Tata Harper Very Illuminating | Credo - Credo

Very Illuminating

Very Illuminating
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Very Illuminating

Tata Harper Very Illuminating
.15 oz

Tata Harper Very Illuminating

This pearlescent luminizer delivers brightening and highlighting effects for an overall dewy, healthy looking radiance. Its creamy formula goes on sheer, catching and reflecting light to brighten the look of the areas that the sun would naturally illuminate for a subtle, lit-from-within glow. This highlighter delivers lightweight hydration and promotes a smooth, plump look with neuropeptide technology. Pair with Very Bronzing for a complete contoured look.

Why a cream? A cream, as opposed to a powder, creates a more natural and settled finish. Used correctly, a cream can deliver the blendability needed to create an HD photo-finish look; plus, it hydrates to plump and diminish the look of fine lines.

helianthus annuus (sunflower) seed oil*, cocos nucifera (coconut) fruit extract, ricinus communis (castor) seed oil, cera alba/beeswax/ cire d'abeille*, caprylic/capric triglyceride, mica, helianthus annuus (sunflower) seed wax, iron oxides (c.i. 77891), camellia sinensis (green tea) seed oil*, plukenetia volubilis, palmitoyl isoleucine, euterpe oleracea (acai) fruit oil*, titanium dioxide (ci. 77891), lavandula stoechas (spanish lavender) extract, tocopherol (vitamin e).

1. Using a brush or your fingertips, lightly apply the highlighter under the eye with gentle sweeping motions. Blend along the cheekbones into the temples.

2. Draw a line from earlobe to lip area and blend, just above the jawbone.

3. Highlight the brow bone, just under the arch of your eyebrows.

4. Create an upside-down triangle starting between the eyebrows and blend upward and outward into the forehead.

5. Create a line of highlighter down the entire bridge of your nose, blending lightly.

6. For an added brightening effect, add highlighter to the cupids bow of the lips and to the center of the chin – blend well.

7. Apply around the nose to fill in any shadows or redness.

Should I apply foundation first? This formula is designed for use with or without foundation. If using foundation, apply your highlighter on top.  

Tata’s Tips:
Be sure skin is freshly exfoliated to ensure the best and smoothest application. For drier skin types, be sure to moisturize before applying for best results. Apply a touch of highlighter at the inner corner of the eyes for a more ‘awake’ look.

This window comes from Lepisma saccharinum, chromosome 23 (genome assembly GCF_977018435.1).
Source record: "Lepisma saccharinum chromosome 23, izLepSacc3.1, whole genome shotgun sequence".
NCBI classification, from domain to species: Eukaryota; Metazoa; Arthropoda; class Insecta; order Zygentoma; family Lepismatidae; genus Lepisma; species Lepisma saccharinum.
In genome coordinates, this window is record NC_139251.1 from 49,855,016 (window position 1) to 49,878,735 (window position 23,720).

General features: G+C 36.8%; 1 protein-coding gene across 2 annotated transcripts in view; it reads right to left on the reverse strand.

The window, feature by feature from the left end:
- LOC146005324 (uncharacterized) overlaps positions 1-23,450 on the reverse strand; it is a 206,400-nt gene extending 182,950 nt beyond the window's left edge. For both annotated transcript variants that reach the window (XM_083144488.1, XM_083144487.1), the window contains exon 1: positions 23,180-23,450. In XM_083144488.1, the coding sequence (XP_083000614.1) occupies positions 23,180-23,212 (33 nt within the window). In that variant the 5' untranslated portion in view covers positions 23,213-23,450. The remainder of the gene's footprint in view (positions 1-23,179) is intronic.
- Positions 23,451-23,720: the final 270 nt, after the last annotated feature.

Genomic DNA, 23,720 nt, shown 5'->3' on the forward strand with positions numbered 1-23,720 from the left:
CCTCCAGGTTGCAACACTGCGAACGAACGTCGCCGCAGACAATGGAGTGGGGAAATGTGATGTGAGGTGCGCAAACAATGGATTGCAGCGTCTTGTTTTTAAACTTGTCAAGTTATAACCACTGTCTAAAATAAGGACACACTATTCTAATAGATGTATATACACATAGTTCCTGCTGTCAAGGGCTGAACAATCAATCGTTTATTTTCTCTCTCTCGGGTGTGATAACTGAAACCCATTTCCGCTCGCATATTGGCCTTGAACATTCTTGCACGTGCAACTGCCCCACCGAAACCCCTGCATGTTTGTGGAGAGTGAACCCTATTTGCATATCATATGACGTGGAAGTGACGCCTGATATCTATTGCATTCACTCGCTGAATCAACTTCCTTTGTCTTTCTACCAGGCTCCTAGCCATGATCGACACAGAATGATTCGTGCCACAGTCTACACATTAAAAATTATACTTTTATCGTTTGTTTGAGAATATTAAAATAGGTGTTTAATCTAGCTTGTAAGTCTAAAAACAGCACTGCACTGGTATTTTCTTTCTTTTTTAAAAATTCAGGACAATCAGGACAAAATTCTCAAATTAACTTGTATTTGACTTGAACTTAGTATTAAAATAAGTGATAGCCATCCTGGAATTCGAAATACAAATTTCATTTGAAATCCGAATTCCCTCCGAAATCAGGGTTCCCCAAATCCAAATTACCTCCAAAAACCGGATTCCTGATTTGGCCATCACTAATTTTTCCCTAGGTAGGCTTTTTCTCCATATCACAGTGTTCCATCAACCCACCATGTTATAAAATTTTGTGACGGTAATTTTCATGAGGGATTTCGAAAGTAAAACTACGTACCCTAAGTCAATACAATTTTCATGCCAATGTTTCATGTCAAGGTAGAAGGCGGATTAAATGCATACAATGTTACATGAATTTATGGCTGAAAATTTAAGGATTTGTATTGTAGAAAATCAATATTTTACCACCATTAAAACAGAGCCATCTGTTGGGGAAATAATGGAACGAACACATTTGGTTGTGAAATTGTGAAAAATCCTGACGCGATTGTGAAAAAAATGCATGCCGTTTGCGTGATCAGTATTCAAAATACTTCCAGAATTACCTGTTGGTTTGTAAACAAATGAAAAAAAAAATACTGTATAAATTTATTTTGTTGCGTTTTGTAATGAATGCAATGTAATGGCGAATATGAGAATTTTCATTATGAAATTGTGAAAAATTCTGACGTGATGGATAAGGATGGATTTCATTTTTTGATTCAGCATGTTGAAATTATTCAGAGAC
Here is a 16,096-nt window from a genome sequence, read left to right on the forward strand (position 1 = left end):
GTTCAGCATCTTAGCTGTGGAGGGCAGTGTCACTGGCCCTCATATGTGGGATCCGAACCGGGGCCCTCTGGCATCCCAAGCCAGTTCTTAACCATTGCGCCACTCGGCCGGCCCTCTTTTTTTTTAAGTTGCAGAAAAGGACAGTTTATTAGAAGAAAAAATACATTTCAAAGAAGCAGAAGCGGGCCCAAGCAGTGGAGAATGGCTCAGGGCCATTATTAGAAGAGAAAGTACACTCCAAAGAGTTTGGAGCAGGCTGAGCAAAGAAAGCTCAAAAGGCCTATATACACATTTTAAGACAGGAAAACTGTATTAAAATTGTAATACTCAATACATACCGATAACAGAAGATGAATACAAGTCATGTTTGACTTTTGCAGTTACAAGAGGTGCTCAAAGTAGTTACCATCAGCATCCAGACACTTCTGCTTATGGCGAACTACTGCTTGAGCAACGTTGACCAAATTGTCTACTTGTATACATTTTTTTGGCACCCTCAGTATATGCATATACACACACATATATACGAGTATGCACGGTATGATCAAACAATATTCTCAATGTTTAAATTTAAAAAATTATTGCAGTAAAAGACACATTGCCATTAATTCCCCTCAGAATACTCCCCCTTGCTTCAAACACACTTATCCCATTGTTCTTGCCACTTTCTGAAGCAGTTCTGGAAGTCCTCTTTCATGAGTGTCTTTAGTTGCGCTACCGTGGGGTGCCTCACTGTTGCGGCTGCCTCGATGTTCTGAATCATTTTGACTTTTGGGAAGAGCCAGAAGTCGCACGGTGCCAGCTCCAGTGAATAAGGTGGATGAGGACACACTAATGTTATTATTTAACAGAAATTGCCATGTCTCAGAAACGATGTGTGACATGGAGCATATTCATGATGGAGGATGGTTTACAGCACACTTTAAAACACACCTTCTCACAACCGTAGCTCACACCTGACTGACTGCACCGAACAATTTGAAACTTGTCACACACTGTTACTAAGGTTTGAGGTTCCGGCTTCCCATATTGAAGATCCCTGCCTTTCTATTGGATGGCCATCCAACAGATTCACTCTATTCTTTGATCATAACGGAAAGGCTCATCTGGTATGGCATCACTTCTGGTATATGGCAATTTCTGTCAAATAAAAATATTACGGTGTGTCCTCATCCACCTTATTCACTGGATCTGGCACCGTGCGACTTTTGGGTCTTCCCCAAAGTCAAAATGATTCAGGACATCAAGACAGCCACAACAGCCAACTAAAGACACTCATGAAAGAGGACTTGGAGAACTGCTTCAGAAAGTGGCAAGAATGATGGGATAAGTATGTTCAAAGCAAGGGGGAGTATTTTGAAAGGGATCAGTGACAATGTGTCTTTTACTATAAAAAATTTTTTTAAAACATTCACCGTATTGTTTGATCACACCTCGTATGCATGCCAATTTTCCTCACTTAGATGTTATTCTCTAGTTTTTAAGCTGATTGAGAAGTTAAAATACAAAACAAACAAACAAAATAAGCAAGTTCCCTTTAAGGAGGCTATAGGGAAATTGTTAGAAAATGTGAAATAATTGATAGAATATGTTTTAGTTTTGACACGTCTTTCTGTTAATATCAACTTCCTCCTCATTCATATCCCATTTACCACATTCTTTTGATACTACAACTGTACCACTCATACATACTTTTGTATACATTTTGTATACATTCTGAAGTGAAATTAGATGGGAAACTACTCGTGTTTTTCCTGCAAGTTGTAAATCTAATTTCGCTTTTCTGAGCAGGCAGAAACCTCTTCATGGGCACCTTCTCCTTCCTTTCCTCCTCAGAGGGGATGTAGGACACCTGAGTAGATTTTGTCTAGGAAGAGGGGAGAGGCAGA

Colorants used in cosmetics

At Credo we want everyone to feel good about their color cosmetics. We do our very best to keep up-to-date on the most current research.  We learn as much as we can about the dyes and pigments used in the brands we sell.

Understanding Color Basics: How are cosmetics colored?

Originally, colors that were used for art and beautification were all naturally-derived, from plants, animals, insects and minerals.  There is evidence of this in early cave paintings, and artifacts from early civilizations. Color was central to people’s lives, and people pulled and extracted them from all kinds of materials found in nature.

But back in the early 20th century, it was discovered that some of the colors extracted from natural sources (mostly minerals) had trace amounts of lead, copper and arsenic - and people were getting sick.  So chemists began artificially synthesizing colors from coal extracts and derivatives.  But not long after that, coal, and its coal tar derivatives, were also found to be toxic, and soon became tightly regulated by the FDA.   

Today, colors derived from coal tar are no longer approved or allowed by the FDA (or by Credo!) - so laboratory synthesized colors, used in food and cosmetics, are now derived solely from petroleum derivatives.  And yet again, over the last few decades, these too have become cause for concern.  In fact, every few years another dye is taken off the FDA approved list, while others become more tightly restricted. 

Colors are divided into two groups, artificial (synthetic) and natural.